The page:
Miss Stackpole would have prepared to start immediately; but Isabel, as we have seen, had been notified that Lord Warburton would come again to Gardencourt, and she believed it her duty to remain there and see him. For four or five days he had made no response to her letter; then he had written, very briefly, to say he would come to luncheon two days later. There was something in these delays and postponements that touched the girl and renewed her sense of his desire to be considerate and patient, not to appear to urge her too grossly; a consideration the more studied that she was so sure he "really liked" her. Isabel told her uncle she had written to him, mentioning also his intention of coming; and the old man, in consequence, left his room earlier than usual and made his appearance at the two o'clock repast. This was by no means an act of vigilance on his part, but the fruit of a benevolent belief that his being of the company might help to cover any conjoined straying away in case Isabel should give their noble visitor another hearing. That personage drove over from Lockleigh and brought the elder of his sisters with him, a measure presumably dictated by reflexions of the same order as Mr. Touchett's. The two visitors were introduced to Miss Stackpole, who, at luncheon, occupied a seat adjoining Lord Warburton's. Isabel, who was nervous and had no relish for the prospect of again arguing the question he had so prematurely opened, could not help admiring his good-humoured self-possession, which quite disguised the symptoms of that preoccupation with her presence it was natural she should suppose him to feel. He neither looked at her nor spoke to her, and the only sign of his emotion was that he avoided meeting her eyes. He had plenty of talk for the others, however, and he appeared to eat his luncheon with discrimination and appetite. Miss Molyneux, who had a smooth, nun-like forehead and wore a large silver cross suspended from her neck, was evidently preoccupied with Henrietta Stackpole, upon whom her eyes constantly rested in a manner suggesting a conflict between deep alienation and yearning wonder. Of the two ladies from Lockleigh she was the one Isabel had liked best; there was such a world of hereditary quiet in her. Isabel was sure moreover that her mild forehead and silver cross referred to some weird Anglican mystery — some delightful reinstitution perhaps of the quaint office of the canoness. She wondered what Miss Molyneux would think of her if she knew Miss Archer had refused her brother; and then she felt sure that Miss Molyneux would never know — that Lord Warburton never told her such things. He was fond of her and kind to her, but on the whole he told her little. Such, at least, was Isabel's theory; when, at table, she was not occupied in conversation she was usually occupied in forming theories about her neighbours. According to Isabel, if Miss Molyneux should ever learn what had passed between Miss Archer and Lord Warburton she would probably be shocked at such a girl's failure to rise; or no, rather (this was our heroine's last position) she would impute to the young American but a due consciousness of inequality.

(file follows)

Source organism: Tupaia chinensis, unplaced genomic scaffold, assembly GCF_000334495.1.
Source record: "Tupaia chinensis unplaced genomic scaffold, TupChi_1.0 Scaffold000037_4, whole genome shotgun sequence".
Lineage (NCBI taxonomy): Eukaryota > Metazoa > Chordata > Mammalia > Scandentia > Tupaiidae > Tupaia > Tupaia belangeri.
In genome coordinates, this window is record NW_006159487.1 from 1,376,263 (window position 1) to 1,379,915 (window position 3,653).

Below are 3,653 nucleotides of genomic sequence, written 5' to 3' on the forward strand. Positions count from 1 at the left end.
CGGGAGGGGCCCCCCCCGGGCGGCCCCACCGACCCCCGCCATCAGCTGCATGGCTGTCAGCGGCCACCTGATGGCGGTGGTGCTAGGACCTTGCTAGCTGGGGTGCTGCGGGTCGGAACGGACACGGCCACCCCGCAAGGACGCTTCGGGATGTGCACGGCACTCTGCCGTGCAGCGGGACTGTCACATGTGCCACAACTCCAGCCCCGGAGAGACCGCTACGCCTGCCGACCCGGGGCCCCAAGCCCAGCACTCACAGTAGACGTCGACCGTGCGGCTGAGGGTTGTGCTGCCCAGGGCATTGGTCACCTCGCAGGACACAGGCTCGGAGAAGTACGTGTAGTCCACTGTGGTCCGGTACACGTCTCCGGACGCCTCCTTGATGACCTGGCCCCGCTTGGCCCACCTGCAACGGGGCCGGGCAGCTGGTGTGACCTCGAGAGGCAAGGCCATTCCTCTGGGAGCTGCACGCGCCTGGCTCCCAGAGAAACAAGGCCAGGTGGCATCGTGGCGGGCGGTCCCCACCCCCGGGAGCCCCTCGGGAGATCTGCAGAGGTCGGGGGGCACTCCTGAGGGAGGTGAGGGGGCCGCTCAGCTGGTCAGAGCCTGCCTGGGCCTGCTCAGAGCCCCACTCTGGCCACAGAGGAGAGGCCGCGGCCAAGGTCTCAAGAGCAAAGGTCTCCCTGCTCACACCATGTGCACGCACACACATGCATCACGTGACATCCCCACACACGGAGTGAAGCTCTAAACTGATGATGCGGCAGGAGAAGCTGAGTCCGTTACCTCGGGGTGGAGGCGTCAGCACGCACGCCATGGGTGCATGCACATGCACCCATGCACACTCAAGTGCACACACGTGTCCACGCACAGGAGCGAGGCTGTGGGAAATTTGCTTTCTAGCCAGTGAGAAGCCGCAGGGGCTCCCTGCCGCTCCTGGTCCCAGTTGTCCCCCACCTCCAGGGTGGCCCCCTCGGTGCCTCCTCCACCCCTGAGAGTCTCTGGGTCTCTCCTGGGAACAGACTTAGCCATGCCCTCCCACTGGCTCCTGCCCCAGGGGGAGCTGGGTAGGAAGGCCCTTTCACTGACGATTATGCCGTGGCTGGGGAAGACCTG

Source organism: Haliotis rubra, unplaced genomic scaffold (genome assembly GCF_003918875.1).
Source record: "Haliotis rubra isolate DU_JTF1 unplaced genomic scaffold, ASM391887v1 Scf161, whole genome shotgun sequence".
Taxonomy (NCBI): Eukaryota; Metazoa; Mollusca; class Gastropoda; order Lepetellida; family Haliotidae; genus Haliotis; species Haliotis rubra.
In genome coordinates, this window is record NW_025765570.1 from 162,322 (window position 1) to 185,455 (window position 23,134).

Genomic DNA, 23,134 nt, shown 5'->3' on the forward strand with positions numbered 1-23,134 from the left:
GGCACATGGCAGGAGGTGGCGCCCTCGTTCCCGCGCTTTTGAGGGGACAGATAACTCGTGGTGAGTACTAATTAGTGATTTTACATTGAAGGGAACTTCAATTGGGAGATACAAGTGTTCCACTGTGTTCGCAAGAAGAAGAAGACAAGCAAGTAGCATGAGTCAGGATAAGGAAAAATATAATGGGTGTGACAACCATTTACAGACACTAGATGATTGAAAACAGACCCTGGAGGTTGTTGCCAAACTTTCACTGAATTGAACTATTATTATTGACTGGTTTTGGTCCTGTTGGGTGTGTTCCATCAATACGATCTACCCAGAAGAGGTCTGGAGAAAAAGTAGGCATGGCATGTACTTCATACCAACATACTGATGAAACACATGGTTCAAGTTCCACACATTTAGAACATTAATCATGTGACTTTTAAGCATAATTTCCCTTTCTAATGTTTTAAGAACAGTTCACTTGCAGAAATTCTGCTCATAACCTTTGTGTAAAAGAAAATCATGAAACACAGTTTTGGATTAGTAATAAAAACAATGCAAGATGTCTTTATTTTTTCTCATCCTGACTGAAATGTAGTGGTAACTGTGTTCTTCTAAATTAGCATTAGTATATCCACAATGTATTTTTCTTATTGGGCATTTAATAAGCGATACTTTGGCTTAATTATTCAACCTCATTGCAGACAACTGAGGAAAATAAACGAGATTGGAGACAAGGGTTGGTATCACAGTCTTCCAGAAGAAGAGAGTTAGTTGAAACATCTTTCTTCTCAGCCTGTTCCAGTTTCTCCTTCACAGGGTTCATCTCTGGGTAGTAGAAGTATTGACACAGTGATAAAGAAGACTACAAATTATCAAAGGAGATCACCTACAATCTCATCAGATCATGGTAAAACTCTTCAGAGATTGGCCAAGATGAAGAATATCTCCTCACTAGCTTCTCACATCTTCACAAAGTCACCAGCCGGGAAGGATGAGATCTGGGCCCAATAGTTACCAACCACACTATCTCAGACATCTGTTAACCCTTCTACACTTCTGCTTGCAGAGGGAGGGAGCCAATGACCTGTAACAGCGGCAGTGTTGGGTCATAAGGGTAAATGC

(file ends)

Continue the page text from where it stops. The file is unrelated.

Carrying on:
Whatever Isabel might have made of her opportunities, at all events, Henrietta Stackpole was by no means disposed to neglect those in which she now found herself immersed. "Do you know you're the first lord I've ever seen?" she said very promptly to her neighbour. "I suppose you think I'm awfully benighted."
"You've escaped seeing some very ugly men," Lord Warburton answered, looking a trifle absently about the table.
"Are they very ugly? They try to make us believe in America that they're all handsome and magnificent and that they wear wonderful robes and crowns."
"Ah, the robes and crowns are gone out of fashion," said Lord Warburton, "like your tomahawks and revolvers."
"I'm sorry for that; I think an aristocracy ought to be splendid," Henrietta declared. "If it's not that, what is it?"
"Oh, you know, it isn't much, at the best," her neighbour allowed. "Won't you have a potato?"
"I don't care much for these European potatoes. I shouldn't know you from an ordinary American gentleman."
"Do talk to me as if I were one," said Lord Warburton. "I don't see how you manage to get on without potatoes; you must find so few things to eat over here."
Henrietta was silent a little; there was a chance he was not sincere. "I've had hardly any appetite since I've been here," she went on at last; "so it doesn't much matter. I don't approve of you, you know; I feel as if I ought to tell you that."
"Don't approve of me?"
"Yes; I don't suppose any one ever said such a thing to you before, did they? I don't approve of lords as an institution. I think the world has got beyond them — far beyond."
"Oh, so do I. I don't approve of myself in the least. Sometimes it comes over me — how I should object to myself if I were not myself, don't you know? But that's rather good, by the way — not to be vainglorious."
"Why don't you give it up then?" Miss Stackpole enquired.
"Give up — a — ?" asked Lord Warburton, meeting her harsh inflexion with a very mellow one.
"Give up being a lord."
"Oh, I'm so little of one! One would really forget all about it if you wretched Americans were not constantly reminding one. However, I do think of giving it up, the little there is left of it, one of these days."
"I should like to see you do it!" Henrietta exclaimed rather grimly.
"I'll invite you to the ceremony; we'll have a supper and a dance."